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How Green Energy Gives New Life To A Historic London Power Plant

In the middle of London stands a world famous market called Smithfield, sometimes dubbed the "last meat market in the city." It's been active since medieval times, so as you can probably imagine, the area has gone through lots of changes over the years. It's not quite a tourist destination, as there are several other locations of historical note nearby, such as St. Bartholomew's Hospital and Livery Hall. A building that frequently gets passed by stands just across from Smithfield; the exterior blends in with the old industrial structures of the neighborhood, but inside is an energy plant that powers a huge chunk of London. 

The Guardian reports that the space was once used to hold pig carcasses for the meat market, but it now houses the station, which is called Citigen. Citigen is owned and run by a company called E.ON, and has been since 2002. But it's been powering buildings and providing cooling water to air conditioning systems since 1993.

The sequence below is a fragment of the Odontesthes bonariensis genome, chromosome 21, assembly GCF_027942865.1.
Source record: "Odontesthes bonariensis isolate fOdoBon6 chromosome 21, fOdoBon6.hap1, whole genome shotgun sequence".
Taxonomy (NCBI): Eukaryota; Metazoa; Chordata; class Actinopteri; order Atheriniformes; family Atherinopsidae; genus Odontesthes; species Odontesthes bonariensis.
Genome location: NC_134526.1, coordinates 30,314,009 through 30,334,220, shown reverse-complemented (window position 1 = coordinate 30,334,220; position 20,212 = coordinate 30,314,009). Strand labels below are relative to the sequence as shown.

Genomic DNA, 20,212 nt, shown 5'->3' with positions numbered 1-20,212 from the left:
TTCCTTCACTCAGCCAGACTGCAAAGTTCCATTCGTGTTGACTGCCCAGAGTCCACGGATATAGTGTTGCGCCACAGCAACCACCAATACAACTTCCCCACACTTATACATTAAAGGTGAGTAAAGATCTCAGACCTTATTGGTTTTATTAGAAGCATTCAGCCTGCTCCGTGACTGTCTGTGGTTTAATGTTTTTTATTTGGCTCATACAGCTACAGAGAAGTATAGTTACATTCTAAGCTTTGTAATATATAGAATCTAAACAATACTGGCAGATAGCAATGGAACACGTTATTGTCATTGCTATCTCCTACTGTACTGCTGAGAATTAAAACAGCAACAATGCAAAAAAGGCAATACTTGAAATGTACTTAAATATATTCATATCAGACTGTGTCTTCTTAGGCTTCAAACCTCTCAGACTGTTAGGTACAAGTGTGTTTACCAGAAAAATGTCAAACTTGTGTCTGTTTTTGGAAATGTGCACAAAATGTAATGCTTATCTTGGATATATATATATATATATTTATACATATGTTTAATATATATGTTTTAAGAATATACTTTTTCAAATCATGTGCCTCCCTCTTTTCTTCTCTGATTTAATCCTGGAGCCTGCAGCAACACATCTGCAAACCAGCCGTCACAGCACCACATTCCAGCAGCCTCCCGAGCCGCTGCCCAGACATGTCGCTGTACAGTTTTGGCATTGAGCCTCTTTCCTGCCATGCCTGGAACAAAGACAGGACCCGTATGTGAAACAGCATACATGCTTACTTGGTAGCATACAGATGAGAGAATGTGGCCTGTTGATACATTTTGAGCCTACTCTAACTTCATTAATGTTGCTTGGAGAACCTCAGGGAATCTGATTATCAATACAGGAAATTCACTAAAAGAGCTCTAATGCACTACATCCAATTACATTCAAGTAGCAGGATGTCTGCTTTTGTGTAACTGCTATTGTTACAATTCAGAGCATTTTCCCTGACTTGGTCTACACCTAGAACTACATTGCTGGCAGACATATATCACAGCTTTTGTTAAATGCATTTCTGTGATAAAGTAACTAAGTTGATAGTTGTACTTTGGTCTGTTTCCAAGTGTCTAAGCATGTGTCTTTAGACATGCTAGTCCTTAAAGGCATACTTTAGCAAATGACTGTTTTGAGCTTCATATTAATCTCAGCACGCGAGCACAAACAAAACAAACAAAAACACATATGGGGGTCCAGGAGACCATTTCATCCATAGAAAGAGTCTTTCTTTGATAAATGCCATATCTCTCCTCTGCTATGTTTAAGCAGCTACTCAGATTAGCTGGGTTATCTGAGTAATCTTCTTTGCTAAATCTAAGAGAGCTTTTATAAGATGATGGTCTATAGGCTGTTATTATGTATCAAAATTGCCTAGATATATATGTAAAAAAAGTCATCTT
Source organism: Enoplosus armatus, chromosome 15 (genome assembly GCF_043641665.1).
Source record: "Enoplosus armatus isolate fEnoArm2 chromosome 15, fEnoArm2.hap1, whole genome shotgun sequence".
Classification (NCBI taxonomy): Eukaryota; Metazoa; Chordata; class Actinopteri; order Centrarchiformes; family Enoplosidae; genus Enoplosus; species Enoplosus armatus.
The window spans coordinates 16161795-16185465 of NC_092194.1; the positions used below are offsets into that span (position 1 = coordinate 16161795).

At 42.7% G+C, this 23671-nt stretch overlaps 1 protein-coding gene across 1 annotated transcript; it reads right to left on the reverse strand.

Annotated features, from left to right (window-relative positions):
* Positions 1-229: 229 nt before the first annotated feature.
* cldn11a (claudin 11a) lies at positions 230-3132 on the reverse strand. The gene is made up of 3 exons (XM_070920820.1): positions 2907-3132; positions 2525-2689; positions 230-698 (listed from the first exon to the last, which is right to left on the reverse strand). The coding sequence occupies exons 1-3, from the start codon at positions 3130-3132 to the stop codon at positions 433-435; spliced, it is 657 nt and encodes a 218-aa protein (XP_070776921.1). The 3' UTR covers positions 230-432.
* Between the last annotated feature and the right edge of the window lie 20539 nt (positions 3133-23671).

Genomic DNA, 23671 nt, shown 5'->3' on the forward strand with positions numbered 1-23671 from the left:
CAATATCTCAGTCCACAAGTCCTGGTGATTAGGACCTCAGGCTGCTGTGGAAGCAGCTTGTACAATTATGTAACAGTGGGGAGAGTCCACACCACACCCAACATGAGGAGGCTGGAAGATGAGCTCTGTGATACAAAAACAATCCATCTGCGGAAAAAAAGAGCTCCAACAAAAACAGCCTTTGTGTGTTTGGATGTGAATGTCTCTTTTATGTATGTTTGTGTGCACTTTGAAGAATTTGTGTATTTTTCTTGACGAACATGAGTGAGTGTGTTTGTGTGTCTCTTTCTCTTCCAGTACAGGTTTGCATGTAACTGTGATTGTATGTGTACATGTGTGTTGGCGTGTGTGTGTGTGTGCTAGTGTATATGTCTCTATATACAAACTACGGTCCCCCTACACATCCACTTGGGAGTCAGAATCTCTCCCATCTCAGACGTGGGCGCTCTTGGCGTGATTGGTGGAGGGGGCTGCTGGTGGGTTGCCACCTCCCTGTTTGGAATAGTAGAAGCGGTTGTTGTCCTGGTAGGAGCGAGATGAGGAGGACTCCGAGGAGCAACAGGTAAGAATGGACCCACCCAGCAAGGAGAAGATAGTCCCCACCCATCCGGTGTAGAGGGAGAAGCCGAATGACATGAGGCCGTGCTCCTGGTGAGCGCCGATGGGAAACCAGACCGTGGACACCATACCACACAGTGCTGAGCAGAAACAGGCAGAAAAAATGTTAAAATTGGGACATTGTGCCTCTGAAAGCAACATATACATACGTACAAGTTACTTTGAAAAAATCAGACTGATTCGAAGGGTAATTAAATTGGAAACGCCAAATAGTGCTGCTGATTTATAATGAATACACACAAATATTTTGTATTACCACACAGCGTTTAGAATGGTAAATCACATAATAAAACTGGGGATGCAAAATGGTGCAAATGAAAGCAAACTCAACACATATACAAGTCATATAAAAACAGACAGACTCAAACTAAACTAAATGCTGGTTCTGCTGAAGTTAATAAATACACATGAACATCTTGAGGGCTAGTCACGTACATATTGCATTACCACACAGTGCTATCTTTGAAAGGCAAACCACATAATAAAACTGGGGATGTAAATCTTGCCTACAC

That's a long time for old technology to run a major city. According to the Guardian, E.ON wasn't sure what to do with Citigen. It was an ancient system that needed more than simple upgrades to keep functioning. Ultimately, they decided to invest in making the plant greener, and it's paid off in a big way. They replaced the station's two old ship engines with smaller gas powered engines, taking off the roof to perform the switch with a giant crane. The engines are attached to a network of tunnels beneath the city, a rare infrastructure that provides lower carbon emissions for both heating and cooling.

John Armstrong, chief of E.ON’s decentralized energy unit, told the Guardian, “The company previously didn’t necessarily know what to do with it [Citigen], but now we’ve invested heavily in it and recognize its importance in the heart of the city. The new connections show that there’s a demand for lower carbon heating and chill.”

The improvements to Citigen have attracted new contracts, and the company is considering how to efficiently expand to meet demand. It's a compelling example of how to take old systems and retrofit them to current needs, rather than building from the ground up. Preserving history within the context of modern demands is how communities end up with a thousand year old butcher shop.

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